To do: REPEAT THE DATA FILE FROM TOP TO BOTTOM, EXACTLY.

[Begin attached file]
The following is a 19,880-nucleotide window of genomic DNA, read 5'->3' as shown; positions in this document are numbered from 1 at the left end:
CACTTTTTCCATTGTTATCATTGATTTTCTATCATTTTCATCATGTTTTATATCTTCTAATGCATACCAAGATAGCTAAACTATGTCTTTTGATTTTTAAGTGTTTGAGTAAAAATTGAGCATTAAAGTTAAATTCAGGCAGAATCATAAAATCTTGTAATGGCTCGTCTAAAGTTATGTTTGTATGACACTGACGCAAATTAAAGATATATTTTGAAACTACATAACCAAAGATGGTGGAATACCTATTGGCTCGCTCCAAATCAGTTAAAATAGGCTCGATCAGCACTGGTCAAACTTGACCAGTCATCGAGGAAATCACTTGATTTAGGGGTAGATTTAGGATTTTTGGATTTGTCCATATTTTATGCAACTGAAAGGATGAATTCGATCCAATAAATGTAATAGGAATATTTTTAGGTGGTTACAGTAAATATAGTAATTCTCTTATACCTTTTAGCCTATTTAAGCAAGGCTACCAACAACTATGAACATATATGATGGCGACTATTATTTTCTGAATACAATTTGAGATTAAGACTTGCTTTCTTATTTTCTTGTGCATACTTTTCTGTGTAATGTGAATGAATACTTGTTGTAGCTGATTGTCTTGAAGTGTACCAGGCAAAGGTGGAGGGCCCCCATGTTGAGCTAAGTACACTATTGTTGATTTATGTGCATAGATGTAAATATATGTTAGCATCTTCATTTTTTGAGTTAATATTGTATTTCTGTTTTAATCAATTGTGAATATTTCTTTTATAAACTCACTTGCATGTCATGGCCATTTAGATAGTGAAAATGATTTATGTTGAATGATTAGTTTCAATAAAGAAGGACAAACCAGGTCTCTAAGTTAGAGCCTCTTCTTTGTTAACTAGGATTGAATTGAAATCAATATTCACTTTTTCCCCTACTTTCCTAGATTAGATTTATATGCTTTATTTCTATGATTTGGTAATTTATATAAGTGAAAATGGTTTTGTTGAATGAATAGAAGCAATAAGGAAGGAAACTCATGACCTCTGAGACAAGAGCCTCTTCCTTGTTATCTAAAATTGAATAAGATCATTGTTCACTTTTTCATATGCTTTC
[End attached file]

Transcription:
The following is a 19,880-nucleotide window of genomic DNA, read 5'->3' as shown; positions in this document are numbered from 1 at the left end:
CACTTTTTCCATTGTTATCATTGATTTTCTATCATTTTCATCATGTTTTATATCTTCTAATGCATACCAAGATAGCTAAACTATGTCTTTTGATTTTTAAGTGTTTGAGTAAAAATTGAGCATTAAAGTTAAATTCAGGCAGAATCATAAAATCTTGTAATGGCTCGTCTAAAGTTATGTTTGTATGACACTGACGCAAATTAAAGATATATTTTGAAACTACATAACCAAAGATGGTGGAATACCTATTGGCTCGCTCCAAATCAGTTAAAATAGGCTCGATCAGCACTGGTCAAACTTGACCAGTCATCGAGGAAATCACTTGATTTAGGGGTAGATTTAGGATTTTTGGATTTGTCCATATTTTATGCAACTGAAAGGATGAATTCGATCCAATAAATGTAATAGGAATATTTTTAGGTGGTTACAGTAAATATAGTAATTCTCTTATACCTTTTAGCCTATTTAAGCAAGGCTACCAACAACTATGAACATATATGATGGCGACTATTATTTTCTGAATACAATTTGAGATTAAGACTTGCTTTCTTATTTTCTTGTGCATACTTTTCTGTGTAATGTGAATGAATACTTGTTGTAGCTGATTGTCTTGAAGTGTACCAGGCAAAGGTGGAGGGCCCCCATGTTGAGCTAAGTACACTATTGTTGATTTATGTGCATAGATGTAAATATATGTTAGCATCTTCATTTTTTGAGTTAATATTGTATTTCTGTTTTAATCAATTGTGAATATTTCTTTTATAAACTCACTTGCATGTCATGGCCATTTAGATAGTGAAAATGATTTATGTTGAATGATTAGTTTCAATAAAGAAGGACAAACCAGGTCTCTAAGTTAGAGCCTCTTCTTTGTTAACTAGGATTGAATTGAAATCAATATTCACTTTTTCCCCTACTTTCCTAGATTAGATTTATATGCTTTATTTCTATGATTTGGTAATTTATATAAGTGAAAATGGTTTTGTTGAATGAATAGAAGCAATAAGGAAGGAAACTCATGACCTCTGAGACAAGAGCCTCTTCCTTGTTATCTAAAATTGAATAAGATCATTGTTCACTTTTTCATATGCTTTC